Page:Popular Science Monthly Volume 10.djvu/744

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which our citations do not undertake to illustrate, is filled, for instance, with ingenious conceits which, though falling coldly on modern ears, were considered in the happiest taste by the audience to whom the book was addressed. But they are of an artificial cleverness, and precisely what we might expect from the man who was said to have "as good a heart as could be made of brains."

Sainte-Beuve has well indicated our author's strength and weakness by comparing his clever opera-box view of Nature with that of Pascal in the majestic movement of the awe-inspired passage at the begining of the "Pensées."[1] While agreeing to the judgment of the great critic, it may be observed, however, that, if Fontenelle be devoid of poetry, he has at least one image of a grace nearly allied to it. He has been speaking of the chances of the sun's light failing us wholly, as it is said to have partially done in the year following the death of Cæsar, and pointing out, with what seems justice, the imperfect grounds for the confidence of mankind in the constancy of Nature's action here in the future as in the past, founded as that confidence is on an experience of the human race—so long, judged by its life, so short in comparison with Nature's own. With a sort of pathetic sense of the fallacy, he compares this little accumulated experience of the generations of man to the traditions of some roses of a day, leaving each to its successor an account of the gardener in whom successive ages of these ephemeral flowers have seen no change. "We have always seen the same gardener; in the memory of roses none has been seen but him; what he has ever been, that he is now: surely he does not die as we, or change."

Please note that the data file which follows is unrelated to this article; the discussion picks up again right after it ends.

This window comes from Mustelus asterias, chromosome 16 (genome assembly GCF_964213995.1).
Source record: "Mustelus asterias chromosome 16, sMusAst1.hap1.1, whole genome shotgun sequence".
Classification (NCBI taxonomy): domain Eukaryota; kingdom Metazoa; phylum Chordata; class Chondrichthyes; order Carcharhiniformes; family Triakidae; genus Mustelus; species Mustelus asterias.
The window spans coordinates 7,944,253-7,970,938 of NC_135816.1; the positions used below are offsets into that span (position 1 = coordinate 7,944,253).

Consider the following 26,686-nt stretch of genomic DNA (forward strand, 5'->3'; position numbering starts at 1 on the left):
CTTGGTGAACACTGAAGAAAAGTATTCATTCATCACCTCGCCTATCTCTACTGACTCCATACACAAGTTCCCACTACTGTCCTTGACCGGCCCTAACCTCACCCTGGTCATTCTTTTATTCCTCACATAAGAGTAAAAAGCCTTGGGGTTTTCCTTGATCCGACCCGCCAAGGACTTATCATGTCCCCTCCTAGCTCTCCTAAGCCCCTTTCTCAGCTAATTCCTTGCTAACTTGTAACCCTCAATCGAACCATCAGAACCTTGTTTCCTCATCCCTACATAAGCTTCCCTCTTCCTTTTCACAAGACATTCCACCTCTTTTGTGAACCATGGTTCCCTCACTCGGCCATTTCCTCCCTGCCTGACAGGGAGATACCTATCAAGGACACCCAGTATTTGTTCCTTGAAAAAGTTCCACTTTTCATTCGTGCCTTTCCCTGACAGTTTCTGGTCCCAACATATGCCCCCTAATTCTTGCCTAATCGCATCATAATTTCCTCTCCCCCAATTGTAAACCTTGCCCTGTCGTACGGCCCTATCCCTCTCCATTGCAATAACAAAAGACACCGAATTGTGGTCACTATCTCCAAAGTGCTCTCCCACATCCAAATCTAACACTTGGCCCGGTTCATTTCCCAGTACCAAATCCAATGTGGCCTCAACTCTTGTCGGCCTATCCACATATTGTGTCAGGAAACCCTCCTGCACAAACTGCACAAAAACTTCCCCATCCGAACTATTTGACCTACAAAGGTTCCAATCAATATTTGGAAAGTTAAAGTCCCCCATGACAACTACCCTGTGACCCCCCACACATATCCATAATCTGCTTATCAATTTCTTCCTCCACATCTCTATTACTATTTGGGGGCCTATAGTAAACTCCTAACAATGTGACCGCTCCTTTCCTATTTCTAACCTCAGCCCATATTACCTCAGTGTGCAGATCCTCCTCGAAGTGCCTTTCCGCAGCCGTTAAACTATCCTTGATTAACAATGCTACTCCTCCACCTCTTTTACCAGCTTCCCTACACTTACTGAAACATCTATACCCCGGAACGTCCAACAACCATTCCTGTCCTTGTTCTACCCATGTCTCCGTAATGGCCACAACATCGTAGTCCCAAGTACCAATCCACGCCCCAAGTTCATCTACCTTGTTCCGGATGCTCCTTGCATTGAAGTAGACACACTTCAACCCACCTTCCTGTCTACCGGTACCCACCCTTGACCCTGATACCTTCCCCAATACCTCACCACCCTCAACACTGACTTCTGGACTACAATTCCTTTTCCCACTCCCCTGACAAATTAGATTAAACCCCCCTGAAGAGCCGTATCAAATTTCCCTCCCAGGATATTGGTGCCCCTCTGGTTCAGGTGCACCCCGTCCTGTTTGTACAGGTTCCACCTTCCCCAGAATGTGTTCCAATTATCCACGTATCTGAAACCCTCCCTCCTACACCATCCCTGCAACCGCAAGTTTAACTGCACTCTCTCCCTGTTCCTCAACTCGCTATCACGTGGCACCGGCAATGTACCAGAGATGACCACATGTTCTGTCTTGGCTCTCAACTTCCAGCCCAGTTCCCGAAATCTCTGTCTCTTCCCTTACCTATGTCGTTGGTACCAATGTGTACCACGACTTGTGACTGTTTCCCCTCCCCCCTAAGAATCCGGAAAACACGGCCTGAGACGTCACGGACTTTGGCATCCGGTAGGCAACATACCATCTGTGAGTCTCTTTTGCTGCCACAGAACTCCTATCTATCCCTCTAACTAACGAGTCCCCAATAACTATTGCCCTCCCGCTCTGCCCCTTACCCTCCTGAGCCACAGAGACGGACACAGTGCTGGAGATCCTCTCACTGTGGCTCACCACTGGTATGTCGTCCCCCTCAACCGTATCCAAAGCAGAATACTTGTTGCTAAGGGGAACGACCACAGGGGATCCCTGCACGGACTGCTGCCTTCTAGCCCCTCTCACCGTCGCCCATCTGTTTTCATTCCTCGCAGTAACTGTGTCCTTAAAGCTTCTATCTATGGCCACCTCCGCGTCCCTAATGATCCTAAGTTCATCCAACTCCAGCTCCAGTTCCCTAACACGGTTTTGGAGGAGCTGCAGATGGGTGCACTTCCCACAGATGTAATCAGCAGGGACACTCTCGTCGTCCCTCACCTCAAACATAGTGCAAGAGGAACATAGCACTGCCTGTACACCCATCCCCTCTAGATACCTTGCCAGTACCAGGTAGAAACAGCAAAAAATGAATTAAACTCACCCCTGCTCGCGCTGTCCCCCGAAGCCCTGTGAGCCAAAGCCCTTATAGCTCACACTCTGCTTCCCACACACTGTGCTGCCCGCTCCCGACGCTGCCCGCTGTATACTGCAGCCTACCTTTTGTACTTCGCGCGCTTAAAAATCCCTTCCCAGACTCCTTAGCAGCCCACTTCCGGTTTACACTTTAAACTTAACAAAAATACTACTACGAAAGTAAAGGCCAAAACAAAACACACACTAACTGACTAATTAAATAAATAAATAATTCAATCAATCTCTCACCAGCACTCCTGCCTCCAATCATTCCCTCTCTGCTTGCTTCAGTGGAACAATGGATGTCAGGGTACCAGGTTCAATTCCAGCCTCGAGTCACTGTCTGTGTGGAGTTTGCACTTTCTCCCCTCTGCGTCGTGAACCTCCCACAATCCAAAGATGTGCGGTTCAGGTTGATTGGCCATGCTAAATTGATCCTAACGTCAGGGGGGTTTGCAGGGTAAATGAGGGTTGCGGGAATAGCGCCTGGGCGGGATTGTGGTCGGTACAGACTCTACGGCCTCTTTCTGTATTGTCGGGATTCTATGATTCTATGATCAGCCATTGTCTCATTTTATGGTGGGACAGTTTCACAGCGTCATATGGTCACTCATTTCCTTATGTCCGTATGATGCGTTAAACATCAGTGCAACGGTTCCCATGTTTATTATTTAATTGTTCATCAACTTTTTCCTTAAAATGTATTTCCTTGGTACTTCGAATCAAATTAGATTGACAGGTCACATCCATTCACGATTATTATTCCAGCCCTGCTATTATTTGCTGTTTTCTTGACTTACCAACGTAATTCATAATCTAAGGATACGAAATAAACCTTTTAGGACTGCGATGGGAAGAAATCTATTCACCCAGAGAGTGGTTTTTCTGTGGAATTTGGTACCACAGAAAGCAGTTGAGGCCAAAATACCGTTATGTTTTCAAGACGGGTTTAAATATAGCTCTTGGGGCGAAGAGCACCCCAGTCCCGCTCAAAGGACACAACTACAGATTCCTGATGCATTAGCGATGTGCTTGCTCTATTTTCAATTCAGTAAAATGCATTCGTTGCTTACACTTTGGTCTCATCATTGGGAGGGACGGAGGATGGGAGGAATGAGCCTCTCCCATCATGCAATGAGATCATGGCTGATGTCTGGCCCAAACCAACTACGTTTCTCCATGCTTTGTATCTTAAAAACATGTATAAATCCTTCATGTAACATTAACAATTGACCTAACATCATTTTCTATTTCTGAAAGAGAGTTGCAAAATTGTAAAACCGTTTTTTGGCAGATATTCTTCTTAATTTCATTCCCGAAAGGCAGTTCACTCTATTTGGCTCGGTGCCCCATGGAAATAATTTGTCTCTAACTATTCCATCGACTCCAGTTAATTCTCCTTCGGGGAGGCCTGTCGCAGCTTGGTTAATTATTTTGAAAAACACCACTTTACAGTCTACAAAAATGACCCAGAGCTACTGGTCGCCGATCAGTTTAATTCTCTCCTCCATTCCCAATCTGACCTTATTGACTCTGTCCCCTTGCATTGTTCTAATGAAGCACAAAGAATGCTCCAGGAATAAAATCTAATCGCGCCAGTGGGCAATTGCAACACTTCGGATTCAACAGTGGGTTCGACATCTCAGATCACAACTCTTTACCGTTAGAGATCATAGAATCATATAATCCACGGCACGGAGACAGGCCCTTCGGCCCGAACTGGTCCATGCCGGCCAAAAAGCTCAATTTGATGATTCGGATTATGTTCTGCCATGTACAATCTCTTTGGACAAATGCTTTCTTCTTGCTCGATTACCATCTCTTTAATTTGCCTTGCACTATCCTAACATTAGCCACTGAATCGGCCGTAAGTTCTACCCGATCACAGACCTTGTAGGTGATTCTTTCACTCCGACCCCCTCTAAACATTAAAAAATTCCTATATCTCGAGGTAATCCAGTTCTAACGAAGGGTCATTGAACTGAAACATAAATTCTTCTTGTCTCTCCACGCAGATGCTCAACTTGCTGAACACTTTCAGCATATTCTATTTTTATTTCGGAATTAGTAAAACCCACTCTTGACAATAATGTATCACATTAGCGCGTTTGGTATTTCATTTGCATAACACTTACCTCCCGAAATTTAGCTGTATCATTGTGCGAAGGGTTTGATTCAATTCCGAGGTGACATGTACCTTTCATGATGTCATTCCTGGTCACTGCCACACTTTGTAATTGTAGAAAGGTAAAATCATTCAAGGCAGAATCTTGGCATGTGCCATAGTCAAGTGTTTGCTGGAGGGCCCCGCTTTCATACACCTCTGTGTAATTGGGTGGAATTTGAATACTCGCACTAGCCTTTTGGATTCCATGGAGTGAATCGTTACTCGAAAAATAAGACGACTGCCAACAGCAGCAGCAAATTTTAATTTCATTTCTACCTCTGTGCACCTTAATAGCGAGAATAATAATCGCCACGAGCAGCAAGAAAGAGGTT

Fontenelle, throughout the "Conversations," adopts the Cartesian hypothesis of "vortices" in accounting for the planetary movements, and this, indeed, he continued to cling to long after. The true theory of gravitation had been given by Newton, and obtained complete acceptance in England. His more serious work is to be found chiefly in the well-known "Éloges," which, as perpetual secretary of the French Academy of Sciences, he pronounced on its deceased associates; but it is probable that he will, nevertheless, be remembered as much by these "Conversations," which, had they no other merit, would always possess an historical interest, as opening the way to our present popular scientific literature.

We should not close this imperfect notice of them without again reminding the reader that the form of a dialogue gives the original an attraction which is necessarily missed in brief extracts, and that the plan on which they thus rest for uniting instruction and amusement (a plan which obliges the imaginary speaker to be paying his court and talking science at the same time) would have been a failure in almost any hands but those which could manage so difficult a blending, and keep as far from pedantry as from ridicule. Fontenelle's

  1. "Que l'homme contemple done la nature entière dans sa haute et pleine majesté," etc.